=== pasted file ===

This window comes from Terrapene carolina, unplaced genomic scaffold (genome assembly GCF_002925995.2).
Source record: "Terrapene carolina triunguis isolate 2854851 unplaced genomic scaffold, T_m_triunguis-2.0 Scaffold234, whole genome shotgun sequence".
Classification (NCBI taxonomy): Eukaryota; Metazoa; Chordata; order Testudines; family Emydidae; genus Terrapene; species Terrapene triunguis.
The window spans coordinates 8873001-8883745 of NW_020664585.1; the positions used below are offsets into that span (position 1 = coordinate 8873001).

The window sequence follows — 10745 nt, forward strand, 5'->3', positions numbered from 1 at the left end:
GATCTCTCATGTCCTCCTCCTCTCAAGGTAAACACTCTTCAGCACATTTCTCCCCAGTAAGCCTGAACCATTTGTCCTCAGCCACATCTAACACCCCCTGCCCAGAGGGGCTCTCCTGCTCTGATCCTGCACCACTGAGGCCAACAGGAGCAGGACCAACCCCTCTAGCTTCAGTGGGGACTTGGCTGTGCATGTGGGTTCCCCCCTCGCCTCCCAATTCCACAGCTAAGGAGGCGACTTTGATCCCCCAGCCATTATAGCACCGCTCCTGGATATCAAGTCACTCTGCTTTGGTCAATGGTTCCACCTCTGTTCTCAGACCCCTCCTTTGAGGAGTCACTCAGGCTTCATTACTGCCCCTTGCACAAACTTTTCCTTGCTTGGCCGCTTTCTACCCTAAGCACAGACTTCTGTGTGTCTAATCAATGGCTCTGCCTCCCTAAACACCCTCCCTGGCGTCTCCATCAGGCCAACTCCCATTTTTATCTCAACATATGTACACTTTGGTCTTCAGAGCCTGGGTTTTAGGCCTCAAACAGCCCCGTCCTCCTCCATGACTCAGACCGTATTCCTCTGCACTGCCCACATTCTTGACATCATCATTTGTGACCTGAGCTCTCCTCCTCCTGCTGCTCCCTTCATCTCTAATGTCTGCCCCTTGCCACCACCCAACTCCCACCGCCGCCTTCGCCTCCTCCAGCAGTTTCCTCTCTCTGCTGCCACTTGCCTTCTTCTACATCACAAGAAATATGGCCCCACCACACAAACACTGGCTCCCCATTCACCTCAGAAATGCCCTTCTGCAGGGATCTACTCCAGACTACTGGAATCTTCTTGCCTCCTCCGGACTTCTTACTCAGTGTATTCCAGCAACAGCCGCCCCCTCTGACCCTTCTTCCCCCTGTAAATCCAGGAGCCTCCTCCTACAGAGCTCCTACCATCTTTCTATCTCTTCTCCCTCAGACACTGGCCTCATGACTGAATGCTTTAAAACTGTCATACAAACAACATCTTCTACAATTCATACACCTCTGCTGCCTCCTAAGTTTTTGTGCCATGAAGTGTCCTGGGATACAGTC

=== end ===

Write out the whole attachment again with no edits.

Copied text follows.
This window comes from Terrapene carolina, unplaced genomic scaffold (genome assembly GCF_002925995.2).
Source record: "Terrapene carolina triunguis isolate 2854851 unplaced genomic scaffold, T_m_triunguis-2.0 Scaffold234, whole genome shotgun sequence".
Classification (NCBI taxonomy): Eukaryota; Metazoa; Chordata; order Testudines; family Emydidae; genus Terrapene; species Terrapene triunguis.
The window spans coordinates 8873001-8883745 of NW_020664585.1; the positions used below are offsets into that span (position 1 = coordinate 8873001).

The window sequence follows — 10745 nt, forward strand, 5'->3', positions numbered from 1 at the left end:
GATCTCTCATGTCCTCCTCCTCTCAAGGTAAACACTCTTCAGCACATTTCTCCCCAGTAAGCCTGAACCATTTGTCCTCAGCCACATCTAACACCCCCTGCCCAGAGGGGCTCTCCTGCTCTGATCCTGCACCACTGAGGCCAACAGGAGCAGGACCAACCCCTCTAGCTTCAGTGGGGACTTGGCTGTGCATGTGGGTTCCCCCCTCGCCTCCCAATTCCACAGCTAAGGAGGCGACTTTGATCCCCCAGCCATTATAGCACCGCTCCTGGATATCAAGTCACTCTGCTTTGGTCAATGGTTCCACCTCTGTTCTCAGACCCCTCCTTTGAGGAGTCACTCAGGCTTCATTACTGCCCCTTGCACAAACTTTTCCTTGCTTGGCCGCTTTCTACCCTAAGCACAGACTTCTGTGTGTCTAATCAATGGCTCTGCCTCCCTAAACACCCTCCCTGGCGTCTCCATCAGGCCAACTCCCATTTTTATCTCAACATATGTACACTTTGGTCTTCAGAGCCTGGGTTTTAGGCCTCAAACAGCCCCGTCCTCCTCCATGACTCAGACCGTATTCCTCTGCACTGCCCACATTCTTGACATCATCATTTGTGACCTGAGCTCTCCTCCTCCTGCTGCTCCCTTCATCTCTAATGTCTGCCCCTTGCCACCACCCAACTCCCACCGCCGCCTTCGCCTCCTCCAGCAGTTTCCTCTCTCTGCTGCCACTTGCCTTCTTCTACATCACAAGAAATATGGCCCCACCACACAAACACTGGCTCCCCATTCACCTCAGAAATGCCCTTCTGCAGGGATCTACTCCAGACTACTGGAATCTTCTTGCCTCCTCCGGACTTCTTACTCAGTGTATTCCAGCAACAGCCGCCCCCTCTGACCCTTCTTCCCCCTGTAAATCCAGGAGCCTCCTCCTACAGAGCTCCTACCATCTTTCTATCTCTTCTCCCTCAGACACTGGCCTCATGACTGAATGCTTTAAAACTGTCATACAAACAACATCTTCTACAATTCATACACCTCTGCTGCCTCCTAAGTTTTTGTGCCATGAAGTGTCCTGGGATACAGTC